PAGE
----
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Air Pollution California

NEWS
April 23, 1998 | MARLA CONE, TIMES ENVIRONMENTAL WRITER
Capping nearly a decade of debate, a state panel of scientists Wednesday decided that diesel exhaust poses a serious cancer danger and urged state environmental officials to take steps to protect public health. The implications of the long-awaited decision are great, not only in terms of people's health, but also the economy.
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NEWS
August 28, 1997 | FRANK CLIFFORD, TIMES ENVIRONMENTAL WRITER
Casting a new cloud over the future of a controversial air quality strategy developed in Southern California, the state Air Resources Board has decided to suspend the approval process for all pollution trading initiatives pending before it. In a letter to air pollution control officials throughout California, the board said it was taking the action in the wake of legal challenges to pollution trading credits granted to several Los Angeles area oil companies.
CALIFORNIA | LOCAL
August 2, 1997 | MARLA CONE, TIMES ENVIRONMENTAL WRITER
Air pollution agencies in California, including the Los Angeles area, are failing to adequately penalize businesses that violate smog rules and pose a public health threat or nuisance, the U.S. Environmental Protection Agency says in a audit. The probe concludes that fines are too low, especially for repeat offenders, to ensure that companies are taking air quality violations seriously.
NEWS
July 25, 1997 | MARLA CONE, TIMES ENVIRONMENTAL WRITER
Smog-causing fumes from car waxes, carpet cleaners and a wide variety of other popular household products will be cut in half in California under a consumer products regulation unanimously adopted Thursday by the state's air board.
NEWS
May 10, 1997 | MARLA CONE, TIMES ENVIRONMENTAL WRITER
In a surprise move, half of the Southland's air quality board on Friday mounted an effort to oust the agency's top-ranking executives, including Executive Officer James M. Lents, who has served as the region's top smog-fighter for more than 10 years. After a fiery debate, the South Coast Air Quality Management District board deadlocked 6 to 6 in each of several votes to decide whether to renew the executives' contracts.
NEWS
March 14, 1997 | MARLA CONE, TIMES ENVIRONMENTAL WRITER
Gathered before a diverse group of Silicon Valley business leaders, Carol Browner had just described her agency's fiercely fought plan to set tough new limits on air pollution. Finished with her appeal, she stepped back, bracing for the questions. After all, as head of the U.S.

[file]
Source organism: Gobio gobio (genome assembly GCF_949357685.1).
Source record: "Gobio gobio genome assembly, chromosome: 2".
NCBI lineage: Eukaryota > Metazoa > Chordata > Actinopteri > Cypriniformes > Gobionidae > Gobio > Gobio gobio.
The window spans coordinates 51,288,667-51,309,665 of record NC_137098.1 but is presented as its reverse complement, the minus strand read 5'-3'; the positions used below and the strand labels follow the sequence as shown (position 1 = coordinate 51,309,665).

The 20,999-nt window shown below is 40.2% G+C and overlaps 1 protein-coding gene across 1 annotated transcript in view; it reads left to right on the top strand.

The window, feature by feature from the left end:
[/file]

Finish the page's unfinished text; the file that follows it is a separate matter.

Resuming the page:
NEWS
November 13, 1996 | CARL INGRAM, TIMES STAFF WRITER
High-level Wilson administration officials acknowledged Tuesday that the new Smog Check II vehicle inspection program is plagued by start-up problems, but promised solutions before the program is fully implemented next year. "Together we can constructively discuss what's broken, fix the problem and improve the program," Undersecretary Anne E. Sheehan of the State and Consumer Services Agency told a legislative fact-finding hearing.
NEWS
September 24, 1996 | CARL INGRAM, TIMES STAFF WRITER
Senate President Pro Tem Bill Lockyer joined 62 other state legislators Monday in urging Gov. Pete Wilson to suspend the new Smog Check II program just as it gets underway. The Hayward Democrat charged that implementation of the program, aimed at cleaning up the dirtiest cars in the smoggiest regions of California, has "resulted in confusion and anger on the part of car owners and mechanics alike."
NEWS
September 3, 1996 | MARLA CONE, TIMES ENVIRONMENTAL WRITER
Nabbed by smog-busters and labeled "gross polluters," many California motorists are rebelling against the expense and inconvenience of the state's newly revamped Smog Check program. Kyoko Pleet, for one, feels she's paid her fair share--in time and money--to help clean Southern California's dirty air. After spending $500 to repair her 1987 Nissan Sentra's faulty carburetor, Pleet repeatedly called the jammed Smog Check phone lines to book an appointment at a newly created referee station.
NEWS
June 27, 1996 | FRANK CLIFFORD, TIMES ENVIRONMENTAL WRITER
Reducing toxic emissions by more than 60% over the last eight years, California is one of five states leading a downward trend in the amount of pollution released by factories, refineries and chemical plants into the country's air, water and land. According to figures released Wednesday by the U.S. Environmental Protection Agency, the level of toxic chemicals released into the nation's environment declined by 44% for the same period.
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